He had a very nice way of preaching and teaching. He would walk amongst the people like this, and say, Jesus died on the cross for us. Yes, yes! Is that all he did? Then they would all shout, oh, yes, yes, yes. He rose again from the dead. He saved us from sin. They would all loudly give the answers they knew. And if someone were quiet he would turn to them and say, what did Jesus do for you? And the person would stand up and say, Jesus healed me. Or, Jesus brought me here to this place, and now I have a family.
It was a very nice time, because they loved these people so much. Yes, they would have to clean their sores, because at that time there was no cure. They created a self-sufficient community, they made their own furniture, they grew their own food.
In Purulia Hahn had more access to the British people. And he would tell them stories about Lohardaga. They asked him to write this down. And perhaps if he had not gone to Purulia, he may not have written the Kurukh grammar. He also wrote articles for the Asiatic Society of Bengal. In Lohardaga he had been very busy, but he had been making a lot of notes, but those notes would never have been published. It was because the English who had encouraged him to write to get his knowledge published. And it was at this time also that he wrote for the Germans (in Germany) the history of the Adivasi that I brought here. My father translated it from the German to the English and I brought it here for you.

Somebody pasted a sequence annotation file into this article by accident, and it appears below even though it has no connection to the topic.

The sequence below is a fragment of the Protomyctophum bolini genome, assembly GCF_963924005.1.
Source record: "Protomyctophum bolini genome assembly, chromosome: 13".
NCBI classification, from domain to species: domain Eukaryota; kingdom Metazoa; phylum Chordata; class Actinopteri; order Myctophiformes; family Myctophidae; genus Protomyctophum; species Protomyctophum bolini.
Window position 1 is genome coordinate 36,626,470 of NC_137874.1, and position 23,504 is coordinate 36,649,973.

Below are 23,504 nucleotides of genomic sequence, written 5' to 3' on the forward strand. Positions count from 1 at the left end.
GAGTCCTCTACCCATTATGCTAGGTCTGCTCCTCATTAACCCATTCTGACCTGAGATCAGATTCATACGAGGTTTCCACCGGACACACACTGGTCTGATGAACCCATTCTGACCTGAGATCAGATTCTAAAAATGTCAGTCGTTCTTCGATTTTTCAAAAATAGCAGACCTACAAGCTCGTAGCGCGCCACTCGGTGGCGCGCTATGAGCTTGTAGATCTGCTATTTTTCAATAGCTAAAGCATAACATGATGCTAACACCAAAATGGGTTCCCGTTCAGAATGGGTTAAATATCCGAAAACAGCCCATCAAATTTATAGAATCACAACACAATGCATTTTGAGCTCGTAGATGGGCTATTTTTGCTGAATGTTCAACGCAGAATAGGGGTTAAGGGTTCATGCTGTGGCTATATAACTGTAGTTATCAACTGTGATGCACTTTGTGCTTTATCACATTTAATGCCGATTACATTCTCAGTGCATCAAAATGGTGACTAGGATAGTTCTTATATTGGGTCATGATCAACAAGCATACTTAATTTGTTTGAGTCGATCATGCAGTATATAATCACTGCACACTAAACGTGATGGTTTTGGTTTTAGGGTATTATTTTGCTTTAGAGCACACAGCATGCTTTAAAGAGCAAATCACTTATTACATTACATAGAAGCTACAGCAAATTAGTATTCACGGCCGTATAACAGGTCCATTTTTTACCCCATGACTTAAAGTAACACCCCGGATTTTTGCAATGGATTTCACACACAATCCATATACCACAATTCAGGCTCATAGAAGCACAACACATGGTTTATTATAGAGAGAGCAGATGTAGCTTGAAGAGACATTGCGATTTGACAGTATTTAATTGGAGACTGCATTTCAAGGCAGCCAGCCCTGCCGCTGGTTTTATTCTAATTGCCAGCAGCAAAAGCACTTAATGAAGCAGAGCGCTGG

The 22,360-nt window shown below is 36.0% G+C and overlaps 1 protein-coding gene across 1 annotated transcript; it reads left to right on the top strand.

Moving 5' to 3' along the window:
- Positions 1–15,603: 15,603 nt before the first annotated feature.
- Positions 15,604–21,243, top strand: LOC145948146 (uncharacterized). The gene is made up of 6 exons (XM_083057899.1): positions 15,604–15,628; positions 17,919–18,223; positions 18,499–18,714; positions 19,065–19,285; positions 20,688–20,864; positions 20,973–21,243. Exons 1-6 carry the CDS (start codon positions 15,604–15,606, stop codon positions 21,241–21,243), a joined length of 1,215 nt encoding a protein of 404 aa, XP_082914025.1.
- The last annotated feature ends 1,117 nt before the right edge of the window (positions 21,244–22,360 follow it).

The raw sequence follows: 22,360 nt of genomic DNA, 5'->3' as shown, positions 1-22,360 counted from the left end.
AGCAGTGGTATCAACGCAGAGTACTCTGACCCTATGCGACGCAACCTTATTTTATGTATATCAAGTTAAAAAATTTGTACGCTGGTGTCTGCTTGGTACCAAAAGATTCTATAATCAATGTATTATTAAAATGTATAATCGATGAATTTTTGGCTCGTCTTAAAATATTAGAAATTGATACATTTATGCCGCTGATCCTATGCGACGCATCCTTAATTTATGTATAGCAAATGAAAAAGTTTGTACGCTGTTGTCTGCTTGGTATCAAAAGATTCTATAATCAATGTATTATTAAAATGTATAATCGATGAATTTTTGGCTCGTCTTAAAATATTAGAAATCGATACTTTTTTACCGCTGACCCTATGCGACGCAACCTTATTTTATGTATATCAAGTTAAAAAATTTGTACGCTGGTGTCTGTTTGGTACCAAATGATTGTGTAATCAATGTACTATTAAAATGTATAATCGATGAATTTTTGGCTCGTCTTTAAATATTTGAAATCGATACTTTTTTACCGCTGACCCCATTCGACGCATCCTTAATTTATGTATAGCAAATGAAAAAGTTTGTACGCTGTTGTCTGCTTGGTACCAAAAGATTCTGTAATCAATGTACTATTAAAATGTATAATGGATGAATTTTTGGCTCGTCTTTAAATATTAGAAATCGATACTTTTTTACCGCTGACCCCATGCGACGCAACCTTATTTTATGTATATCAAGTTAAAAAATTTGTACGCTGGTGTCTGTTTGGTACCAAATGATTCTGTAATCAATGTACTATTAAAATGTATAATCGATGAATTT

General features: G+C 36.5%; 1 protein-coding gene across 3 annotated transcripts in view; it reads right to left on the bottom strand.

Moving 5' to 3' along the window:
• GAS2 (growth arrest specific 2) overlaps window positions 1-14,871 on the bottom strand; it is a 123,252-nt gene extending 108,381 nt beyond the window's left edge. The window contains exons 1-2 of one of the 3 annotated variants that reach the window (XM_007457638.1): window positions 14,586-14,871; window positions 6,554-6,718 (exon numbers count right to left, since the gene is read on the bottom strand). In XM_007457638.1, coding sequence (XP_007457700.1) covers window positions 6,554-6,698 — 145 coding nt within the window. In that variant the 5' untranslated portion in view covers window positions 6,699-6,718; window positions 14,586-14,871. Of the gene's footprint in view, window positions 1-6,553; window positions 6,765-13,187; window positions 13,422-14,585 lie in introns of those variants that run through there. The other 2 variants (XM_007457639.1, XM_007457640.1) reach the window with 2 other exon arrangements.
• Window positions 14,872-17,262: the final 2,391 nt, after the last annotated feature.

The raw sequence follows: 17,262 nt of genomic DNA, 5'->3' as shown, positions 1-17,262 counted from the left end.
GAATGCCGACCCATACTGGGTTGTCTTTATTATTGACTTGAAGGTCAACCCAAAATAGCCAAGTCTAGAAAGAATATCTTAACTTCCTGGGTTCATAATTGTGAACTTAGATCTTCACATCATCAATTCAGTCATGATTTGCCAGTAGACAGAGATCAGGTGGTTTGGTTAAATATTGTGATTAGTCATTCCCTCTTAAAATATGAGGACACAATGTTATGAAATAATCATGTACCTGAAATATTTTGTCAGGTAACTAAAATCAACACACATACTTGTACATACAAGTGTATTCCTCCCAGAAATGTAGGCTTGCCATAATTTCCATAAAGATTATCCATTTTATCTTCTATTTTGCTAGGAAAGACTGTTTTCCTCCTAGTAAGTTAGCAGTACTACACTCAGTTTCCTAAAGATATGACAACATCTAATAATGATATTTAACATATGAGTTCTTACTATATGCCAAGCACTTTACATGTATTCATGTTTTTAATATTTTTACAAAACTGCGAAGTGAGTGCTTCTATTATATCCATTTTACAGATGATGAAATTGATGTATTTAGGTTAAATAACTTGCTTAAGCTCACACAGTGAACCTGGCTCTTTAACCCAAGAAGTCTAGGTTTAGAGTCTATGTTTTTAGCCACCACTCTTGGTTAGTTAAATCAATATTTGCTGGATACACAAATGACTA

Sometimes we are taken somewhere else, and it is a good thing, although we may not understand until afterwards why it is such a good thing that has happened to us when you are asked to go from the place where you are happy to another place. You may ask why should I go, I am happy here. He was happy in Lohardaga, why was he called to Assam, to Purulia? In Purulia he had time to write!